Cheers bro was so nervous about that
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AQA Physics PHYA4  20th June 2016 [Exam Discussion Thread] watch

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 26062016 08:27

tophatmenis
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 28062016 14:06
How did people feel about the Unit 5 paper this morning?

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 06072016 16:02
Is there any demand for a Unit 4 written paper unofficial mark scheme, as I could write one up if people are interested

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 07072016 11:44
(Original post by Jay1421)
Is there any demand for a Unit 4 written paper unofficial mark scheme, as I could write one up if people are interested 
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 07072016 13:22
(Original post by Jay1421)
Is there any demand for a Unit 4 written paper unofficial mark scheme, as I could write one up if people are interested 
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 07072016 13:49
(Original post by Gifted)
Always a demand, thank you.
(Original post by C0balt)
You've got the paper on you? 
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 07072016 19:07
Unofficial Mark Scheme is here
I took screenshots of my Word document and uploaded it onto an Imgur album for ease (formatting on here was a bit of a pain) 
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 08072016 05:15
(Original post by Jay1421)
Unofficial Mark Scheme is here
I took screenshots of my Word document and uploaded it onto an Imgur album for ease (formatting on here was a bit of a pain)
If I saw that I'd start counting my marks and die in fear of missing my offer lolol
Thanks though 
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 08072016 05:30
(Original post by C0balt)
I. Must. Resist. The. Temptation. To. Click. On. The. Link.
If I saw that I'd start counting my marks and die in fear of missing my offer lolol
Thanks though
Ew exams.
Good luck! 
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 08072016 08:31
(Original post by Jay1421)
I fully understand! Whilst writing it I started to fear about meeting my offer. Jees, it's so weird that they expect 18 year olds to make life decisions, especially when one exam performance can be the difference between them being a doctor, lawyer, actor, whatever, and them falling into a pit of career misery.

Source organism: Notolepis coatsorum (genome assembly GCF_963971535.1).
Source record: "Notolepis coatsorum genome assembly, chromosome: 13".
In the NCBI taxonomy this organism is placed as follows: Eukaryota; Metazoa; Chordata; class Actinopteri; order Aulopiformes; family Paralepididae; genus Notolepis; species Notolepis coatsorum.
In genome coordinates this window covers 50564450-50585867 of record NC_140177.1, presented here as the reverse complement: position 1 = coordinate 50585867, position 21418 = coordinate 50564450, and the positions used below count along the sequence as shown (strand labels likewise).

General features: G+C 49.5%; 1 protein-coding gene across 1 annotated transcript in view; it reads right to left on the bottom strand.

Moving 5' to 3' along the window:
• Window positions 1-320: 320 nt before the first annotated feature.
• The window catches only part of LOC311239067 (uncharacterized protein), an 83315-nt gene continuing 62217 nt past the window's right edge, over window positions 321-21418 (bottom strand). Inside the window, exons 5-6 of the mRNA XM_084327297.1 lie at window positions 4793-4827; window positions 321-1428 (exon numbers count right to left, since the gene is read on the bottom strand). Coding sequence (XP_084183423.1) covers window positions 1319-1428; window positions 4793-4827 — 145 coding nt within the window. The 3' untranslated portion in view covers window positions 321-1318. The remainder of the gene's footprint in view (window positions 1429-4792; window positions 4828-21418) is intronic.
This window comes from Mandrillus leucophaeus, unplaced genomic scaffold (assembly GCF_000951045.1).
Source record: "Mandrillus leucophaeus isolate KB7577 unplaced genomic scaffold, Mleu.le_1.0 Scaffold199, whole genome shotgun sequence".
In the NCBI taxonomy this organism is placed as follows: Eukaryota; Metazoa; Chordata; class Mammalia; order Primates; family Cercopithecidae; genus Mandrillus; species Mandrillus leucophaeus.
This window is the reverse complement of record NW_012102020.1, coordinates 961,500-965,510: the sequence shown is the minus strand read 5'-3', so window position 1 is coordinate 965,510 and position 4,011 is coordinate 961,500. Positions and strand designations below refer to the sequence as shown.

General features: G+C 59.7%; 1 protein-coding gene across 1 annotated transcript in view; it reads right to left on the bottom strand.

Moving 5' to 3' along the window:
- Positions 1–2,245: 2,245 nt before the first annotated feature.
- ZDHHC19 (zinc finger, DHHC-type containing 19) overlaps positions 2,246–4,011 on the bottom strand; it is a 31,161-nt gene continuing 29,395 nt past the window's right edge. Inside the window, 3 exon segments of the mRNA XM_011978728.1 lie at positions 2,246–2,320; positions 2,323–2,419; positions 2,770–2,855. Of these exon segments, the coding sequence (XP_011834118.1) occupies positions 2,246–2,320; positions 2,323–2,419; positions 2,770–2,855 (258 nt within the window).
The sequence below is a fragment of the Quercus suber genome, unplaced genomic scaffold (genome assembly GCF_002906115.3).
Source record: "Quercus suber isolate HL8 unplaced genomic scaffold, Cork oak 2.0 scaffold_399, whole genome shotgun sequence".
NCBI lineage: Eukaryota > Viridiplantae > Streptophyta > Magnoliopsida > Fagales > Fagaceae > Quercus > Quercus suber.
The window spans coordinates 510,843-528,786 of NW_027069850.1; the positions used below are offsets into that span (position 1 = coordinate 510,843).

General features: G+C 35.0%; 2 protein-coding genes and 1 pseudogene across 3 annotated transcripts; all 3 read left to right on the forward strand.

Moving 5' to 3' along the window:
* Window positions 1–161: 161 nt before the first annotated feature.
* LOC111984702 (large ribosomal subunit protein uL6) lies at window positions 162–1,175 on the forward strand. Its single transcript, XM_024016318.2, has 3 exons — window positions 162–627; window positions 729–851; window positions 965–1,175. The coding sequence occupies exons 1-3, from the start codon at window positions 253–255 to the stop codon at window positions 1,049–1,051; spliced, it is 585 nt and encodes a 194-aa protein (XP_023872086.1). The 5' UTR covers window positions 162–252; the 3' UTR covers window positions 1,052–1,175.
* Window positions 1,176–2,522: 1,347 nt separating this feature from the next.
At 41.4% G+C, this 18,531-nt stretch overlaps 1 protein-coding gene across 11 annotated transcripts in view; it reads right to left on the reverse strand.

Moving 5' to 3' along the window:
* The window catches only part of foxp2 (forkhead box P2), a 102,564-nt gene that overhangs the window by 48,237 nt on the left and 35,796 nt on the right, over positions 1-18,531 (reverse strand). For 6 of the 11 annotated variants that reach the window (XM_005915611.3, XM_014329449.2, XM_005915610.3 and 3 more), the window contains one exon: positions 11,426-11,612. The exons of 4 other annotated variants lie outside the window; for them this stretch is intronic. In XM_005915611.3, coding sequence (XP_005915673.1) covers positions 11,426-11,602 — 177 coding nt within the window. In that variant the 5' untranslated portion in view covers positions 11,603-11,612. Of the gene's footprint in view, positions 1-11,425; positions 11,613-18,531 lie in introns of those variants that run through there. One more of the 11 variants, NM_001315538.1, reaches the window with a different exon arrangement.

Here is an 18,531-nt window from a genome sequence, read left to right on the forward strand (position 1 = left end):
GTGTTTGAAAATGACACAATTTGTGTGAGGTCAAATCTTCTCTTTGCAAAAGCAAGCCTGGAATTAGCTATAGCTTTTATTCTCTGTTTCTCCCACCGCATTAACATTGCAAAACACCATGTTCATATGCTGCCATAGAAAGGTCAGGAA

Ew exams.
Good luck!
Good luck to you too! 
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 08072016 13:08
(Original post by Jay1421)
Unofficial Mark Scheme is here
I took screenshots of my Word document and uploaded it onto an Imgur album for ease (formatting on here was a bit of a pain) 
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 08072016 15:31
(Original post by Aethrell)
I thought the consensus was that there was no '' in the alpha particle momentum one?
Hope that helps! 
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 08072016 16:27
(Original post by Jay1421)
There has to be a minus there. In that case, momentum before was zero, so in order for momentum to be conserved, the 'net' momentum has to still be zero, which means the magnitudes of each momentum had to be equal and the direction had to be opposite in order to cancel them out. The question asks how you can show that momentum is conserved using V, v, N and m. In order to do that, you have to use a minus to show that the alpha particle and the recoiling nucleus are travelling in opposite directions, as that's the only way momentum can be conserved.
Hope that helps! 
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 08072016 17:12
(Original post by marioman)
Because the directions are opposite, VN  vm = 0. So VN = vm, and V = (vm)/N. No minus sign in the final equation.
When you're determining if momentum is conserved, you add them together to make zero, not minus them.